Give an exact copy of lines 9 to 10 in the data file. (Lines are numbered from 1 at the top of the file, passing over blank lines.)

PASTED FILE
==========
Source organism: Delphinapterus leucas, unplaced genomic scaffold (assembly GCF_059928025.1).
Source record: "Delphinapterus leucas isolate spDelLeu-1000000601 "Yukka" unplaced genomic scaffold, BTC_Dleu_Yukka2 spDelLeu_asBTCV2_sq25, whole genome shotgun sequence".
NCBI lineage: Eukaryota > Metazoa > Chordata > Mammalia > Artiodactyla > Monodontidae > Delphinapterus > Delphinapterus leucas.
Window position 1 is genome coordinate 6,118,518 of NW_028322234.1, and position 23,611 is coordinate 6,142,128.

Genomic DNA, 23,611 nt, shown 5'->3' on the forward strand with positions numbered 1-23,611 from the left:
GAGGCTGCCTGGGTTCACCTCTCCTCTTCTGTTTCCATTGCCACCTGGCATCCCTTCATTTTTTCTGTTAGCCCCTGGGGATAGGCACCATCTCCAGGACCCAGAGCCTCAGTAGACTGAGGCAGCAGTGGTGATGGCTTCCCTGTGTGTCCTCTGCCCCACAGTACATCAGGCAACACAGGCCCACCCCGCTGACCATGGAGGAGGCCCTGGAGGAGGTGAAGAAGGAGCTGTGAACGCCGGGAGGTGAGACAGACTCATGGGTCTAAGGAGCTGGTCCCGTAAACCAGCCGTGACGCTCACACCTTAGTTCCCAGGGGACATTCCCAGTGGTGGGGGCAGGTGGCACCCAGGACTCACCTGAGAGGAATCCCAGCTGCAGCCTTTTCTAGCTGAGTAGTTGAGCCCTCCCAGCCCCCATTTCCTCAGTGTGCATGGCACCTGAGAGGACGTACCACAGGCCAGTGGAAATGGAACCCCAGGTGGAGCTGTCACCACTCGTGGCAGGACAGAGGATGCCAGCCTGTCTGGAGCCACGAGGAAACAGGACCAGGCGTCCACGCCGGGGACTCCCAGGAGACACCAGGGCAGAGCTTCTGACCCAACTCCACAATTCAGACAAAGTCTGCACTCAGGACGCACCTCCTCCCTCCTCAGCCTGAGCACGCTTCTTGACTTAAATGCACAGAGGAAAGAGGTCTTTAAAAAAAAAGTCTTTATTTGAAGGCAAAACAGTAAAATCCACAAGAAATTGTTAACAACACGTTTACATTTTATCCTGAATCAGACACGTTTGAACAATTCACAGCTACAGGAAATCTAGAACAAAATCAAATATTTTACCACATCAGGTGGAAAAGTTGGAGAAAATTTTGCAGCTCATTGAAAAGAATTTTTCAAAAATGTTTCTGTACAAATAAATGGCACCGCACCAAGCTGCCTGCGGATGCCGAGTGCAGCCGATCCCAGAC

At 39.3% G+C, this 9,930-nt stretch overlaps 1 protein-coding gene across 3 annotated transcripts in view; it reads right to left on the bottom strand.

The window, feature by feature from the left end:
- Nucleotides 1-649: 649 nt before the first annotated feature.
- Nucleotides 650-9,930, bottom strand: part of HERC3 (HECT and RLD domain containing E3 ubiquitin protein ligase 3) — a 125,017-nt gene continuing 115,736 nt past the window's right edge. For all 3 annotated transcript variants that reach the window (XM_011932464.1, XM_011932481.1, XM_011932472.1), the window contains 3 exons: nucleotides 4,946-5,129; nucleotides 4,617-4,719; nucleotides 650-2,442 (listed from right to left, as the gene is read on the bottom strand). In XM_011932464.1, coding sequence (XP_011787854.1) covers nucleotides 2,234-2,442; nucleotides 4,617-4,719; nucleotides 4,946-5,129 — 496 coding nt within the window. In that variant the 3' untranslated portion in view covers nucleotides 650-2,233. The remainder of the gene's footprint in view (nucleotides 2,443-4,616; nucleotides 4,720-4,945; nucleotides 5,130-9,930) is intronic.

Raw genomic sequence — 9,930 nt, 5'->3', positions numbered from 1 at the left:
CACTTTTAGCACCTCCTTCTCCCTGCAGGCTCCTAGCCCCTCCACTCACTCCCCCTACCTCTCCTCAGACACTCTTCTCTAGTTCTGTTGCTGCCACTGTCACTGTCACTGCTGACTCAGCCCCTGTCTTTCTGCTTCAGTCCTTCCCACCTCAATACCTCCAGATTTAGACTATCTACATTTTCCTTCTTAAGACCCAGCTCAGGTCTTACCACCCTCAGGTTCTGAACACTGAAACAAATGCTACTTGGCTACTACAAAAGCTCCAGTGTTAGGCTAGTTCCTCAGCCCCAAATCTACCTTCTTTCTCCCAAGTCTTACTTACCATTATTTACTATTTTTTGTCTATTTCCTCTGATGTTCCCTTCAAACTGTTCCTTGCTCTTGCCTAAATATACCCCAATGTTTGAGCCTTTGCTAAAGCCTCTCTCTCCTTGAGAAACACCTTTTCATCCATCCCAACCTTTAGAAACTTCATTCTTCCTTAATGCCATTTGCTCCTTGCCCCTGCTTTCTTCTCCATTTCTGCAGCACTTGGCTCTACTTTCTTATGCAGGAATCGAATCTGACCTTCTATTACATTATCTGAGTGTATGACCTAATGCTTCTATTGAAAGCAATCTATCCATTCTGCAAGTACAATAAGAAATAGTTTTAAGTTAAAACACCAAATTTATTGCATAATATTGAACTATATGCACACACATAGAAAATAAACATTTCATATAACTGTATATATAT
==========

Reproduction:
- Nucleotides 1-649: 649 nt before the first annotated feature.
- Nucleotides 650-9,930, bottom strand: part of HERC3 (HECT and RLD domain containing E3 ubiquitin protein ligase 3) — a 125,017-nt gene continuing 115,736 nt past the window's right edge. For all 3 annotated transcript variants that reach the window (XM_011932464.1, XM_011932481.1, XM_011932472.1), the window contains 3 exons: nucleotides 4,946-5,129; nucleotides 4,617-4,719; nucleotides 650-2,442 (listed from right to left, as the gene is read on the bottom strand). In XM_011932464.1, coding sequence (XP_011787854.1) covers nucleotides 2,234-2,442; nucleotides 4,617-4,719; nucleotides 4,946-5,129 — 496 coding nt within the window. In that variant the 3' untranslated portion in view covers nucleotides 650-2,233. The remainder of the gene's footprint in view (nucleotides 2,443-4,616; nucleotides 4,720-4,945; nucleotides 5,130-9,930) is intronic.